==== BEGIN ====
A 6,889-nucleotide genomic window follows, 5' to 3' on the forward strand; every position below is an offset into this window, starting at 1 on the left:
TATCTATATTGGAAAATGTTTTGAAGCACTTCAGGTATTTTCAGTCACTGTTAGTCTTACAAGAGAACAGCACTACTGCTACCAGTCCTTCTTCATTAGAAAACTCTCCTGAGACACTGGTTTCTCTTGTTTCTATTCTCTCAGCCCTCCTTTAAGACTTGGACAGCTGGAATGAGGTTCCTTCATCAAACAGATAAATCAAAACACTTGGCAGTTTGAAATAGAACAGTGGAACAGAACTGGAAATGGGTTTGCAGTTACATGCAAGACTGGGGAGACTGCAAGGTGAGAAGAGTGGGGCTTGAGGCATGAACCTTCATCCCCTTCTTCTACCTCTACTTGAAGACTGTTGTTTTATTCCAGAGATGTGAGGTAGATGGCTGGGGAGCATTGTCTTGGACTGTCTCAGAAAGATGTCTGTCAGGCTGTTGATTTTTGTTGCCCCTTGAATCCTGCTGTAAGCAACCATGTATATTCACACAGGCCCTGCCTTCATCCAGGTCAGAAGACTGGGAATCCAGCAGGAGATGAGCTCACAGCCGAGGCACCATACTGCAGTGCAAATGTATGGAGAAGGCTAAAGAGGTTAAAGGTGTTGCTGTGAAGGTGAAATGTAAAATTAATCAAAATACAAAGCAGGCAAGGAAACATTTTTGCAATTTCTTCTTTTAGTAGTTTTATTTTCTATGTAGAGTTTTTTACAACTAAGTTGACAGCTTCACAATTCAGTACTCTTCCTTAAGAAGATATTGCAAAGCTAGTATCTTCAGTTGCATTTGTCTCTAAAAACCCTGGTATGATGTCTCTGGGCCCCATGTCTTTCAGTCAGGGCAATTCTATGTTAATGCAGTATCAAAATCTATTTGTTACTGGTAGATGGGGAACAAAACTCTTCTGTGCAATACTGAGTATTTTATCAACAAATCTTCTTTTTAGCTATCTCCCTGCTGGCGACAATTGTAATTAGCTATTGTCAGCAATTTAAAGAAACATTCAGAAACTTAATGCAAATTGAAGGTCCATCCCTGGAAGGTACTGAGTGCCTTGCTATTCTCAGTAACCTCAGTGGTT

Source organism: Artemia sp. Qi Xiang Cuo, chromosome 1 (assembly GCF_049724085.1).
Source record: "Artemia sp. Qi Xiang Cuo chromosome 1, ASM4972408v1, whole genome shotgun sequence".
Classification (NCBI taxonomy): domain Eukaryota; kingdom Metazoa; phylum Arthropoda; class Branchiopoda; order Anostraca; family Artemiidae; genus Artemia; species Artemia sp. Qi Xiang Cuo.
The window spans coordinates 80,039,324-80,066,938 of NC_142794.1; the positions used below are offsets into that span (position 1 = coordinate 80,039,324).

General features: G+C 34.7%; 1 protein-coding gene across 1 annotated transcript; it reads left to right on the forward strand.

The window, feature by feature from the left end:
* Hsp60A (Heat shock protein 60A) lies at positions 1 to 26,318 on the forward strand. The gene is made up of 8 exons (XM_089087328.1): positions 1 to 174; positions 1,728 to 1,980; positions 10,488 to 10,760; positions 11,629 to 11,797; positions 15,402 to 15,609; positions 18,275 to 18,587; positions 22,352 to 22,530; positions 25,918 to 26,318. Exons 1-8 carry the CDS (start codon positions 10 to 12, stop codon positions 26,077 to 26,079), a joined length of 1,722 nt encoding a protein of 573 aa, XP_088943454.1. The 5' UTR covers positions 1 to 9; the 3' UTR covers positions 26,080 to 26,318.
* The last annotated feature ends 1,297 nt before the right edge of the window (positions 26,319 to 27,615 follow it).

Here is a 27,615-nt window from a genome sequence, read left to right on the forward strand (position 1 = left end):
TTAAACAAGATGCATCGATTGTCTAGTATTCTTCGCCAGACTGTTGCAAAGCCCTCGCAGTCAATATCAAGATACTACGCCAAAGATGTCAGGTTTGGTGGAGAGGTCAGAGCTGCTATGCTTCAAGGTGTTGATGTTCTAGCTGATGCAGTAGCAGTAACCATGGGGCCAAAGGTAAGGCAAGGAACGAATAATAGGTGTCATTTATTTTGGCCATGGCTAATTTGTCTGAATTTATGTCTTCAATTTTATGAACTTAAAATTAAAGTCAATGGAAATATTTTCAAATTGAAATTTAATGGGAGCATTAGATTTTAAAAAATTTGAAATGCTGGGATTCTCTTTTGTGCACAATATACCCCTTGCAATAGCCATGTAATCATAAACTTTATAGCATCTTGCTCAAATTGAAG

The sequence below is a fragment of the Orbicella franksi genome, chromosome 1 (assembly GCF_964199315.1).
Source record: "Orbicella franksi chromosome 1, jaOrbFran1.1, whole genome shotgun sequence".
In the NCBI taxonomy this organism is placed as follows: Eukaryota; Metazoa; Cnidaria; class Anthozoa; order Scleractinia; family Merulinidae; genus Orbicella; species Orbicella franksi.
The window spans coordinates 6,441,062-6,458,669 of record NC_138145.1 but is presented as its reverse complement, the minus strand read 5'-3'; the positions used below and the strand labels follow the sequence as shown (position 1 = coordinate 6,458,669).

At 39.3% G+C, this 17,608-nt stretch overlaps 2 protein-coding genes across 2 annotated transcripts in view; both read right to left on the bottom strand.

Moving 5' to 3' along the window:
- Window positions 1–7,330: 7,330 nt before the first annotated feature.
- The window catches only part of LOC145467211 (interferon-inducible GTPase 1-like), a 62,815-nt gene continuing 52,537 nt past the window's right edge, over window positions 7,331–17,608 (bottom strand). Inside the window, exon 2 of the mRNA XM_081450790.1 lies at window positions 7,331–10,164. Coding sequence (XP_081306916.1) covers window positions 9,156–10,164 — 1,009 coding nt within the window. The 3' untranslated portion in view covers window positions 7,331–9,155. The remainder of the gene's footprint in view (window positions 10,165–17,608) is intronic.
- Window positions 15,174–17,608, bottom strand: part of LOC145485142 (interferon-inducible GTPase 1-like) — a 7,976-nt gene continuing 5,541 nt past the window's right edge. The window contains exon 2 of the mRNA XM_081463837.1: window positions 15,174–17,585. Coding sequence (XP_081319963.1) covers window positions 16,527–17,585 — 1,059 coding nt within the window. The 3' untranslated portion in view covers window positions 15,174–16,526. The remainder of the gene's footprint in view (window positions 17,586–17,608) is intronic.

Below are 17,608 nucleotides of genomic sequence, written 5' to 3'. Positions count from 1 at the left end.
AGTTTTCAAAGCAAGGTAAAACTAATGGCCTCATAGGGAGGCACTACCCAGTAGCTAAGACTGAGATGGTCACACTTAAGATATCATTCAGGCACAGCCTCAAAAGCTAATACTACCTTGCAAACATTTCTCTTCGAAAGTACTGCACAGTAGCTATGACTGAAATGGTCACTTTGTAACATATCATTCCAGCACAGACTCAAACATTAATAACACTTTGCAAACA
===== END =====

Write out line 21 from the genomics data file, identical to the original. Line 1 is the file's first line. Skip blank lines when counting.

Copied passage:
- Window positions 15,174–17,608, bottom strand: part of LOC145485142 (interferon-inducible GTPase 1-like) — a 7,976-nt gene continuing 5,541 nt past the window's right edge. The window contains exon 2 of the mRNA XM_081463837.1: window positions 15,174–17,585. Coding sequence (XP_081319963.1) covers window positions 16,527–17,585 — 1,059 coding nt within the window. The 3' untranslated portion in view covers window positions 15,174–16,526. The remainder of the gene's footprint in view (window positions 17,586–17,608) is intronic.